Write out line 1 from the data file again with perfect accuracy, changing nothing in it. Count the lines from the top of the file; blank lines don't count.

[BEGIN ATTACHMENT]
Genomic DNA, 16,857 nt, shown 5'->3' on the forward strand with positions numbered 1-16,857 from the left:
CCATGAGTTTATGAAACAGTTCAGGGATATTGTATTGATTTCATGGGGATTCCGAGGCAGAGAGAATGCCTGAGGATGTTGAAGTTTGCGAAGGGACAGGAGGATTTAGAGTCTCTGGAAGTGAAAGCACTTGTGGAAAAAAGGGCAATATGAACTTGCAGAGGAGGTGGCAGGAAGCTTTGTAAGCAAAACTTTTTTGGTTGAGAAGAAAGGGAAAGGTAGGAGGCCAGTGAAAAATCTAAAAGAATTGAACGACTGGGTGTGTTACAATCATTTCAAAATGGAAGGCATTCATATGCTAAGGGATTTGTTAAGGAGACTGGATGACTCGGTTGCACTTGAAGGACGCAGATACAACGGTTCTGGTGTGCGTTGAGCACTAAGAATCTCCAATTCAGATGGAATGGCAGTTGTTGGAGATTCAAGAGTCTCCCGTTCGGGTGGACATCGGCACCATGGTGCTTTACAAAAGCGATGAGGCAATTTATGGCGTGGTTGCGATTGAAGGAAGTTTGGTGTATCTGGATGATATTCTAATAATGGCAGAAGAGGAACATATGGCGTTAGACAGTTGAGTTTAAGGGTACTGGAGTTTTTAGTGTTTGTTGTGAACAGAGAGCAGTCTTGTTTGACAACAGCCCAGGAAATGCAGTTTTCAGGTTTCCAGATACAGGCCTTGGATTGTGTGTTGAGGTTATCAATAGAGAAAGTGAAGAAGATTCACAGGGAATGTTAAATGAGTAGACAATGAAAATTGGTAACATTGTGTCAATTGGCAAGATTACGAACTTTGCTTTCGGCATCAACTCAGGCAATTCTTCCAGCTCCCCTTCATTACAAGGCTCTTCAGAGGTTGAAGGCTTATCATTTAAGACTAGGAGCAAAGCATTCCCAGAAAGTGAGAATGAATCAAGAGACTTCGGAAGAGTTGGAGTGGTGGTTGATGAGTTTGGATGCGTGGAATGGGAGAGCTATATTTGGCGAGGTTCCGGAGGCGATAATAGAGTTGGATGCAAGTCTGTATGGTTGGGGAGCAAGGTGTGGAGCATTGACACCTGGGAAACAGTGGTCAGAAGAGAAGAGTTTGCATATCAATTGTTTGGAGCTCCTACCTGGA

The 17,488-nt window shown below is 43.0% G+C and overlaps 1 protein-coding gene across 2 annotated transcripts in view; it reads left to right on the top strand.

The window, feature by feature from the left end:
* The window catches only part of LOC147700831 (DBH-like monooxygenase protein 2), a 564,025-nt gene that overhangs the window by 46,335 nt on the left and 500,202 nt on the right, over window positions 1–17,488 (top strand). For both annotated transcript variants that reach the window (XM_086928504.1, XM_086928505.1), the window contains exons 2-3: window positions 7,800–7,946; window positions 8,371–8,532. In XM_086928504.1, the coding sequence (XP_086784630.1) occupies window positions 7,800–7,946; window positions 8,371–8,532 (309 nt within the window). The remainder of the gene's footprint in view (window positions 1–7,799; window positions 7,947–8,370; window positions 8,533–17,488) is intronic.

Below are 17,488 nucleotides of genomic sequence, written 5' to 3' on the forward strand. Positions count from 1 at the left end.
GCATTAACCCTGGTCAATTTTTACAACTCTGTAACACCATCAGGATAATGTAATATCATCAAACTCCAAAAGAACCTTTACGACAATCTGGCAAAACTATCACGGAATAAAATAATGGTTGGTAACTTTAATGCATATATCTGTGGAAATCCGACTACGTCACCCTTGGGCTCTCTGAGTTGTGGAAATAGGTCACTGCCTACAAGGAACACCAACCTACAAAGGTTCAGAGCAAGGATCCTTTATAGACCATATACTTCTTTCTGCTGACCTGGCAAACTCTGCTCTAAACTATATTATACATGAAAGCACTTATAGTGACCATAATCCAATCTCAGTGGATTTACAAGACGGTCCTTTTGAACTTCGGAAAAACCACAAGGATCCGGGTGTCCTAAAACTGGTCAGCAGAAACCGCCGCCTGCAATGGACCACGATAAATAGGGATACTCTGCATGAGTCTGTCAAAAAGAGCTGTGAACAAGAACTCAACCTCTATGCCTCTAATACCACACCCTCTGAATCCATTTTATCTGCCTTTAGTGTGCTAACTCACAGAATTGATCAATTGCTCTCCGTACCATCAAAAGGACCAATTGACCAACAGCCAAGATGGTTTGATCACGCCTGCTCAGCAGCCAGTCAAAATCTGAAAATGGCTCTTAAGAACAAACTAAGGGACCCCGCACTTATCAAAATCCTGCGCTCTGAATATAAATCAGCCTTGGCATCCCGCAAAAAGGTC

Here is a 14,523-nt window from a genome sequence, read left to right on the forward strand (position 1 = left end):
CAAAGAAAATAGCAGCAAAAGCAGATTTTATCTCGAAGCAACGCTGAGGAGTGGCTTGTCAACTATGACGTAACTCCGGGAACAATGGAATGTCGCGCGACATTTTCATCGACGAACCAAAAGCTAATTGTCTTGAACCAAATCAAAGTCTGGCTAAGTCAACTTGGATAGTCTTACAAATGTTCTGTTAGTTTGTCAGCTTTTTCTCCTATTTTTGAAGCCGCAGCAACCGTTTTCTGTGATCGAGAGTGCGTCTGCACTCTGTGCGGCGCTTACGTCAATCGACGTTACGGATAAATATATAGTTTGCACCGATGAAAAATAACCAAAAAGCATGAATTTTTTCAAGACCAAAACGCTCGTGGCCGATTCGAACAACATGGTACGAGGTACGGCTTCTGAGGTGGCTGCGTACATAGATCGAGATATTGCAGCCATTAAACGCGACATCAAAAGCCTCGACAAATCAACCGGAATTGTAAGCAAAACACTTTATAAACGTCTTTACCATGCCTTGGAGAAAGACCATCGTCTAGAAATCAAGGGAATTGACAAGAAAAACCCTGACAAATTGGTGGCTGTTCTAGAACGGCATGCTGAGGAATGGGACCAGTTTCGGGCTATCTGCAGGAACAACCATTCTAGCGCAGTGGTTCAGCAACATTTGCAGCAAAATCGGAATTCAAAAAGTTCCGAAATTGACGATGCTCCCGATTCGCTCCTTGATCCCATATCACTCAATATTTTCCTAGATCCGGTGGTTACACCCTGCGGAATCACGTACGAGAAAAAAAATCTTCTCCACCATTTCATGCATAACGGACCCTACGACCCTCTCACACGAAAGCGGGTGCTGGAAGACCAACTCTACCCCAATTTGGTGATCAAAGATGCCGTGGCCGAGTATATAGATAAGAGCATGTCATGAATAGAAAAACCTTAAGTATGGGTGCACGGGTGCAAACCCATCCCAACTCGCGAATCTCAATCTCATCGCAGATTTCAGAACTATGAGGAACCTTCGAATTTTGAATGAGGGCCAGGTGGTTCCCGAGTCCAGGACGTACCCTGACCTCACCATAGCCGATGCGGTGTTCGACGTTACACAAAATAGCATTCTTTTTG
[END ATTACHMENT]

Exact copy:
Genomic DNA, 16,857 nt, shown 5'->3' on the forward strand with positions numbered 1-16,857 from the left: